• Thursday, July 25, 2024
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‘Police have no business investigating civil breach of contract’

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The Appellants entered into an agreement with the 1st Respondent for the Appellants to provide quarrying services for which the 1st Respondent paid an advance of N5,500,000 (Five Million, Five Hundred Thousand Naira).

The Appellants commenced work and later requested for a revision of the contract. The 1st Respondent refused the request and asked for a refund of the advance paid. The appellants paid back N2,400,000 (Two Million Four Hundred Thousand Naira) to the 1st Respondent having alas alleged by them, already expended N2,00,000 (Two Million Naira).

Dissatisfied with the perceived part repayment, the 1st Respondent reported the matter to the police. 1st and 2nd appellants were arrested and detained until the following day after they had each made a statement to the police. The police escorted the 2nd Appellant to her bank and compelled her to withdraw the sum of N970,000 (Nine Hundred and Seventy Thousand Naira) from her account to pay to the 1st Respondent.

The Appellants filed an action at the trial court seeking several declaratory reliefs, injunctions and damages.

The trial court dismissed the Appellants’ claims.

Dissatisfied, the Appellants appealed.

One of the issues raised for determination was:

“Whether or not from the available evidence before the trial Judge and his findings in his Judgment, the trial Judge was right in dismissing the claims of the appellants for the violation of their fundamental rights and award of damages to them for the violation.”

Arguing this issue, learned counsel for the Appellants submitted that the matter that formed the basis of the arrest and detention of the Appellants was a matter of simple contract between the Appellants and the 1st Respondent. The position of the law is that the institution of the police is not for the recovery of debts.

For the Respondents, counsels submitted that the Appellants are guilty of criminal misrepresentation as they have no qualification or licence to blast rocks which contradicts their claim that induced the 1st Respondent into entering into the contract with them.

It was further submitted on behalf of the Respondents that the alleged arrest and detention of the Appellants was justified under Section 35(5) of the Constitution. It was submitted that once there is reasonable suspicion of having committed the offence, the police has power to arrest.

Unanimously allowing the appeal, the Court of Appeal held inter alia that:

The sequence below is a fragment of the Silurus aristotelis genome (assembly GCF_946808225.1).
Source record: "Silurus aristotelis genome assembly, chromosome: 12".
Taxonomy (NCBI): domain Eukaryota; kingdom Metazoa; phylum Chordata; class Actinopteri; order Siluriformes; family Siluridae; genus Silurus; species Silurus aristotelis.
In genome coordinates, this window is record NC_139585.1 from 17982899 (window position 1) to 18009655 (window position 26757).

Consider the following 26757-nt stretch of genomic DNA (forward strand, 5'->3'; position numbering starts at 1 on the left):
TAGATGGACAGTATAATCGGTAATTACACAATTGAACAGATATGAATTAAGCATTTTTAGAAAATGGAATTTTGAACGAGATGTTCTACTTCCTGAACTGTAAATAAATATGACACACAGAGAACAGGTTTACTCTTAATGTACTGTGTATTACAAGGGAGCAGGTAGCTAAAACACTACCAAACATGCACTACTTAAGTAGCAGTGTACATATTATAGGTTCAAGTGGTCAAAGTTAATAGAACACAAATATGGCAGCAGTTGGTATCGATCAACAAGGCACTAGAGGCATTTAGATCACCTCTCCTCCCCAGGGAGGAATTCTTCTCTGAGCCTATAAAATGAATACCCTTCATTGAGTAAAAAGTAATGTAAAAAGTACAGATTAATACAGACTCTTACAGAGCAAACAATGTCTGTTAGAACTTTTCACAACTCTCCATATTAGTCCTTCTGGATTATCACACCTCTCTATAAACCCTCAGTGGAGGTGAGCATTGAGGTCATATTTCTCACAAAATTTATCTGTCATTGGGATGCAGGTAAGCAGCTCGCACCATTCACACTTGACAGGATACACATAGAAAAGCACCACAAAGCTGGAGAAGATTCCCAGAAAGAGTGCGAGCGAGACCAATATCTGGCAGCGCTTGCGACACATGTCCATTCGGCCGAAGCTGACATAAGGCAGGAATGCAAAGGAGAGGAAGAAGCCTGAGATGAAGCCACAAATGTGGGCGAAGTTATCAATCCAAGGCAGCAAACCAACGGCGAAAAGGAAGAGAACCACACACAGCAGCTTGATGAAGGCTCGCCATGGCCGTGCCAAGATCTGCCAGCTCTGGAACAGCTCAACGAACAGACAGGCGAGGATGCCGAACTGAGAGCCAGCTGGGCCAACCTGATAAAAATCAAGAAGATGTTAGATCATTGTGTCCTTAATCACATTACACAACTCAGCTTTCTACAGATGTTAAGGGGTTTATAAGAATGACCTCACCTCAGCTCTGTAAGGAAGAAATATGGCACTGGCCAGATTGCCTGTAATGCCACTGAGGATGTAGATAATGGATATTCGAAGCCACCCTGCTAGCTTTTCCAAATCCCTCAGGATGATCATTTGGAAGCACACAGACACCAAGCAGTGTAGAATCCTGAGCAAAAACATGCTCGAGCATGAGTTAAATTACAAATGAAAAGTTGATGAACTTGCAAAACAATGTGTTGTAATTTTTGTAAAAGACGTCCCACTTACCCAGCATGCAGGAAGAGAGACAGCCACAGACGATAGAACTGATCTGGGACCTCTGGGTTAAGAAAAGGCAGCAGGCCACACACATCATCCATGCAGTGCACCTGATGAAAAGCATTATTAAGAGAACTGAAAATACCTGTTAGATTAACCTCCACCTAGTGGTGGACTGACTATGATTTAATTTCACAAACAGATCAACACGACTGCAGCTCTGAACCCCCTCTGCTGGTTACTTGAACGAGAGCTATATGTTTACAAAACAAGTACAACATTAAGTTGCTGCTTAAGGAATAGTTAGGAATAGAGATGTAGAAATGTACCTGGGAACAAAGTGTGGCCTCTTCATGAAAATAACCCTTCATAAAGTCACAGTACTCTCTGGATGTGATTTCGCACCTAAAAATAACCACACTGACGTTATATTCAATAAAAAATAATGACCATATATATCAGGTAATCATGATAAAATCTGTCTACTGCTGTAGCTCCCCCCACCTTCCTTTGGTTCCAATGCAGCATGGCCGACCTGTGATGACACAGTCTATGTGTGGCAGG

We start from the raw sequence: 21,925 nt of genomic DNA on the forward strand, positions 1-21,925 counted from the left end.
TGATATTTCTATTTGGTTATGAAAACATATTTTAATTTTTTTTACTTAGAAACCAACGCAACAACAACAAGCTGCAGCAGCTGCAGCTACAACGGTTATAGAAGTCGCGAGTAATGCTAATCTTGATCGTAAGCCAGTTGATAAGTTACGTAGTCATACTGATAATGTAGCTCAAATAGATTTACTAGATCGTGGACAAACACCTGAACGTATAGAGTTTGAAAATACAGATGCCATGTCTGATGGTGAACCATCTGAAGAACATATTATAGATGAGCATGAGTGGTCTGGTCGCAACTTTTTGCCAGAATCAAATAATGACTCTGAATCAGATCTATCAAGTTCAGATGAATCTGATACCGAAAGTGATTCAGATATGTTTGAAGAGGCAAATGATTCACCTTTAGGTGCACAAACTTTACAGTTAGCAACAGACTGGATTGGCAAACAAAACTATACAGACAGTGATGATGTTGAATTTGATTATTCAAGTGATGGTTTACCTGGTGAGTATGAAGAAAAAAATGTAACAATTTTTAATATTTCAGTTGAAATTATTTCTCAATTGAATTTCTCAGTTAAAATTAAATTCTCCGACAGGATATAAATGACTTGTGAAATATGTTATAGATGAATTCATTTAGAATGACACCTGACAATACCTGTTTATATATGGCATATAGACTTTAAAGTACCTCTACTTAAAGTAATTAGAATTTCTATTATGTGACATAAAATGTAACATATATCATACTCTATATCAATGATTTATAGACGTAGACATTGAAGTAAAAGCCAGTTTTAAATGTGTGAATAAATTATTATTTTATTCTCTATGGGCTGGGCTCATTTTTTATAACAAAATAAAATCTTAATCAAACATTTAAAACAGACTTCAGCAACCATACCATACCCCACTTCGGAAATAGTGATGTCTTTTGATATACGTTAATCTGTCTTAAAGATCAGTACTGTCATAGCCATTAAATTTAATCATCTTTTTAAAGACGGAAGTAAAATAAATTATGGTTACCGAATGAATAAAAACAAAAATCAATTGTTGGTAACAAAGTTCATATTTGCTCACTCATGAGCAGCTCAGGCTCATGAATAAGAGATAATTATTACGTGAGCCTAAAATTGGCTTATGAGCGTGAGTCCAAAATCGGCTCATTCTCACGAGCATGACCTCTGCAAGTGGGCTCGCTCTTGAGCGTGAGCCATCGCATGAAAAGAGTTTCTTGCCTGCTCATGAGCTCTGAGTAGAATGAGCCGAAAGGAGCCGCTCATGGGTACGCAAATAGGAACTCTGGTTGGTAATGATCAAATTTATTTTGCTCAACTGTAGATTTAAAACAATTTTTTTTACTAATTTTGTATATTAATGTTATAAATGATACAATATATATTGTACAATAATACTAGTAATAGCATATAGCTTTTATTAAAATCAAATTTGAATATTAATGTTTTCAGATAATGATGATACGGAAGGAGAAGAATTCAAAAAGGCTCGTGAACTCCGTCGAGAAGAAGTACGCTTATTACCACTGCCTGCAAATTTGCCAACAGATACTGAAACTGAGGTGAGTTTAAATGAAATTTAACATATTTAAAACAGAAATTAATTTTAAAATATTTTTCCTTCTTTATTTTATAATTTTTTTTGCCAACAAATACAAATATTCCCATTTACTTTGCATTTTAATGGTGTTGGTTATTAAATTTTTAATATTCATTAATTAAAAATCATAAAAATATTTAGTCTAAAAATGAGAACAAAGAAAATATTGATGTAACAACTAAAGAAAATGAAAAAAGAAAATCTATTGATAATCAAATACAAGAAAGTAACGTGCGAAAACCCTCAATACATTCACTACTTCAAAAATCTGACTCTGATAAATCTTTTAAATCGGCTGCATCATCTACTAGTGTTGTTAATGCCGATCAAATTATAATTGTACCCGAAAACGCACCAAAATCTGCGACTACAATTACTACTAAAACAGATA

“From paragraphs 4, 5 and 6 of the 1st respondent’s affidavit in opposition, he admitted that he executed an agreement with the appellants for blasting of rock and crushing of same. Even in his report to the police Exhibit AA5 which is on page 75 of the record of appeal, he stated thus: “We went into agreement for them to blast, evacuate and manage the rocks and stones on my land ….”

In spite of the fact that Exhibit AA’ was in connection with a contract agreement and contained no allegation of robbery or fraud, the police in paragraph 21 of the counter affidavit told a lie that the 1st respondent reported a case of robbery and fraud. To show that the means by which we tell lies are the same means by which providence uses to expose the sin that lies hidden in our souls, the 2nd – 6th respondents proceeded in the same paragraph 21, that is paragraph 21(e) to show that they visited the site and it was discovered that not much work was done on the site to warrant spending the sum of N3 million. That what the police saw at the site was just mere holes drilled on the rock. No mention is made about visiting the site of the alleged armed robbery. Even in their counter affidavit no mention was made of where the alleged robbery occurred and what was robbed.

Therefore the alleged report of robbery was concocted by the police to enable them severely deal with the appellants. For after all what was involved was merely a civil dispute between the appellants and the 1st respondent.

After making the above findings which clearly show that the transaction was purely civil, the lower Court held that the arrest of the appellants was justified. As I have stated above, no law in this country gives the police the power to dabble into purely civil transactions between parties. See McClareas v. Jennings (supra). That is a power given only to the Courts.

…The police in this case had no power to convert a purely civil transaction between the parties into a case of armed robbery and fraud and proceed to remove bank documents belonging to the 2nd appellant, march her to the bank and compel her to withdraw N970,000 which they gave to the 1st respondent.”

Counsel:

Kehinde Aladedutire for the Appellants.

A. A. Orunkoya for the 1st Respondent.

Aderemi Ajibola for the 2nd – 6th Respondents.

This summary is fully reported at (2015) 1 CLRN

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